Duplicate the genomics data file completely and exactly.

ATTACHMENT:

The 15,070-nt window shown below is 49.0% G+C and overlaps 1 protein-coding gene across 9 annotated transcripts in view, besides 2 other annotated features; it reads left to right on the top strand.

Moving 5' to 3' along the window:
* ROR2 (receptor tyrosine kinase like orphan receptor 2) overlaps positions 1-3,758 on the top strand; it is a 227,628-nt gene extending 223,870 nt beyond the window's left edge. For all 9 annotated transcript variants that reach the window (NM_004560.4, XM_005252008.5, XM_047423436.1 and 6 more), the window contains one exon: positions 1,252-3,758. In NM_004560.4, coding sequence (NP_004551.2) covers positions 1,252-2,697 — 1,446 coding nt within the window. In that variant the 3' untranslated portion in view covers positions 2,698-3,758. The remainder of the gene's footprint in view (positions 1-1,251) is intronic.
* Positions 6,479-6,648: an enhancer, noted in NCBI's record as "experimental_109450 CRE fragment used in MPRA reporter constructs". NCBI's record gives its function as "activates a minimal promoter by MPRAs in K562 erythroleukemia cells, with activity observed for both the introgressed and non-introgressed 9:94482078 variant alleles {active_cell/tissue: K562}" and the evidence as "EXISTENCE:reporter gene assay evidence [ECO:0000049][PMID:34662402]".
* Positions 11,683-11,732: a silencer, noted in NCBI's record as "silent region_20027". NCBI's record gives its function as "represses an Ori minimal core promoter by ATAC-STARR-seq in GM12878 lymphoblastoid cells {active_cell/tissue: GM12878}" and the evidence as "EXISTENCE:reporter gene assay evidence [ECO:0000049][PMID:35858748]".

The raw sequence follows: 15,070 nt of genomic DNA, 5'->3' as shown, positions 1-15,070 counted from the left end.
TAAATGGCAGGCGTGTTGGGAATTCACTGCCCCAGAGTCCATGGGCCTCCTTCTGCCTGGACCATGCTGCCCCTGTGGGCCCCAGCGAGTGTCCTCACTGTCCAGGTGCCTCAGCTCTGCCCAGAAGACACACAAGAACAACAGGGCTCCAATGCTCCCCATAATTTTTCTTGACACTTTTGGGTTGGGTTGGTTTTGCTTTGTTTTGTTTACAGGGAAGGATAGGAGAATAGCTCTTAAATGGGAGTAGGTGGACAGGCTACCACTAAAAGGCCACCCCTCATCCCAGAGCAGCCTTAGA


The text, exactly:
The 15,070-nt window shown below is 49.0% G+C and overlaps 1 protein-coding gene across 9 annotated transcripts in view, besides 2 other annotated features; it reads left to right on the top strand.

Moving 5' to 3' along the window:
* ROR2 (receptor tyrosine kinase like orphan receptor 2) overlaps positions 1-3,758 on the top strand; it is a 227,628-nt gene extending 223,870 nt beyond the window's left edge. For all 9 annotated transcript variants that reach the window (NM_004560.4, XM_005252008.5, XM_047423436.1 and 6 more), the window contains one exon: positions 1,252-3,758. In NM_004560.4, coding sequence (NP_004551.2) covers positions 1,252-2,697 — 1,446 coding nt within the window. In that variant the 3' untranslated portion in view covers positions 2,698-3,758. The remainder of the gene's footprint in view (positions 1-1,251) is intronic.
* Positions 6,479-6,648: an enhancer, noted in NCBI's record as "experimental_109450 CRE fragment used in MPRA reporter constructs". NCBI's record gives its function as "activates a minimal promoter by MPRAs in K562 erythroleukemia cells, with activity observed for both the introgressed and non-introgressed 9:94482078 variant alleles {active_cell/tissue: K562}" and the evidence as "EXISTENCE:reporter gene assay evidence [ECO:0000049][PMID:34662402]".
* Positions 11,683-11,732: a silencer, noted in NCBI's record as "silent region_20027". NCBI's record gives its function as "represses an Ori minimal core promoter by ATAC-STARR-seq in GM12878 lymphoblastoid cells {active_cell/tissue: GM12878}" and the evidence as "EXISTENCE:reporter gene assay evidence [ECO:0000049][PMID:35858748]".

The raw sequence follows: 15,070 nt of genomic DNA, 5'->3' as shown, positions 1-15,070 counted from the left end.
TAAATGGCAGGCGTGTTGGGAATTCACTGCCCCAGAGTCCATGGGCCTCCTTCTGCCTGGACCATGCTGCCCCTGTGGGCCCCAGCGAGTGTCCTCACTGTCCAGGTGCCTCAGCTCTGCCCAGAAGACACACAAGAACAACAGGGCTCCAATGCTCCCCATAATTTTTCTTGACACTTTTGGGTTGGGTTGGTTTTGCTTTGTTTTGTTTACAGGGAAGGATAGGAGAATAGCTCTTAAATGGGAGTAGGTGGACAGGCTACCACTAAAAGGCCACCCCTCATCCCAGAGCAGCCTTAGA